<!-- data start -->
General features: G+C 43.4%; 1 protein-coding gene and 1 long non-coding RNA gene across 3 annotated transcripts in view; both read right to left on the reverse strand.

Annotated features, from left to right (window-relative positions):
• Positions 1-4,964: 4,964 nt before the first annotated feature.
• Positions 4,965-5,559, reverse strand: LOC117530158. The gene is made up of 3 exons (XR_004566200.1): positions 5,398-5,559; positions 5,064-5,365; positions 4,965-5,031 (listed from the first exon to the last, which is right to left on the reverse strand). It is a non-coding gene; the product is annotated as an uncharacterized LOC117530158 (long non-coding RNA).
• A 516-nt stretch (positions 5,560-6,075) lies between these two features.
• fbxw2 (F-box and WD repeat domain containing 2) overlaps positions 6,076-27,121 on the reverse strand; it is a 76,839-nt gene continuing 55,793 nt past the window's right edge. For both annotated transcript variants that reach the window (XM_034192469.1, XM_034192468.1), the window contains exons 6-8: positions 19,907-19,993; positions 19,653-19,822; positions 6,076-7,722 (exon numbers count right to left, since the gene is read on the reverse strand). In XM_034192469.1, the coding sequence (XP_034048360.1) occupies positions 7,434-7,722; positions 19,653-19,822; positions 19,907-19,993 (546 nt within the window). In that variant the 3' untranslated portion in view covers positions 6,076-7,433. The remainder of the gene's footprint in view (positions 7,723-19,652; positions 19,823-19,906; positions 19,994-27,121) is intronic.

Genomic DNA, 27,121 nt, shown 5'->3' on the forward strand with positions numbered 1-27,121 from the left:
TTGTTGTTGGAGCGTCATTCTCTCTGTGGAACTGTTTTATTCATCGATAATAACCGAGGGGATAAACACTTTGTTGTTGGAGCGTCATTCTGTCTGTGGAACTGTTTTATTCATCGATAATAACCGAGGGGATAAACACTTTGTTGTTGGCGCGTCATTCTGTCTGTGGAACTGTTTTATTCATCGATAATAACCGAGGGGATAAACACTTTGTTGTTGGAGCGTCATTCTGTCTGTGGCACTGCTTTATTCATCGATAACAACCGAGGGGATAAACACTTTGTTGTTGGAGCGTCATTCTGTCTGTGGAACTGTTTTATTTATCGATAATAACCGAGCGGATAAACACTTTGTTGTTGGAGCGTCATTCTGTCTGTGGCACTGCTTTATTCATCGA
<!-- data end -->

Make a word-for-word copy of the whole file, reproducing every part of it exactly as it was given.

General features: G+C 43.4%; 1 protein-coding gene and 1 long non-coding RNA gene across 3 annotated transcripts in view; both read right to left on the reverse strand.

Annotated features, from left to right (window-relative positions):
• Positions 1-4,964: 4,964 nt before the first annotated feature.
• Positions 4,965-5,559, reverse strand: LOC117530158. The gene is made up of 3 exons (XR_004566200.1): positions 5,398-5,559; positions 5,064-5,365; positions 4,965-5,031 (listed from the first exon to the last, which is right to left on the reverse strand). It is a non-coding gene; the product is annotated as an uncharacterized LOC117530158 (long non-coding RNA).
• A 516-nt stretch (positions 5,560-6,075) lies between these two features.
• fbxw2 (F-box and WD repeat domain containing 2) overlaps positions 6,076-27,121 on the reverse strand; it is a 76,839-nt gene continuing 55,793 nt past the window's right edge. For both annotated transcript variants that reach the window (XM_034192469.1, XM_034192468.1), the window contains exons 6-8: positions 19,907-19,993; positions 19,653-19,822; positions 6,076-7,722 (exon numbers count right to left, since the gene is read on the reverse strand). In XM_034192469.1, the coding sequence (XP_034048360.1) occupies positions 7,434-7,722; positions 19,653-19,822; positions 19,907-19,993 (546 nt within the window). In that variant the 3' untranslated portion in view covers positions 6,076-7,433. The remainder of the gene's footprint in view (positions 7,723-19,652; positions 19,823-19,906; positions 19,994-27,121) is intronic.

Genomic DNA, 27,121 nt, shown 5'->3' on the forward strand with positions numbered 1-27,121 from the left:
TTGTTGTTGGAGCGTCATTCTCTCTGTGGAACTGTTTTATTCATCGATAATAACCGAGGGGATAAACACTTTGTTGTTGGAGCGTCATTCTGTCTGTGGAACTGTTTTATTCATCGATAATAACCGAGGGGATAAACACTTTGTTGTTGGCGCGTCATTCTGTCTGTGGAACTGTTTTATTCATCGATAATAACCGAGGGGATAAACACTTTGTTGTTGGAGCGTCATTCTGTCTGTGGCACTGCTTTATTCATCGATAACAACCGAGGGGATAAACACTTTGTTGTTGGAGCGTCATTCTGTCTGTGGAACTGTTTTATTTATCGATAATAACCGAGCGGATAAACACTTTGTTGTTGGAGCGTCATTCTGTCTGTGGCACTGCTTTATTCATCGA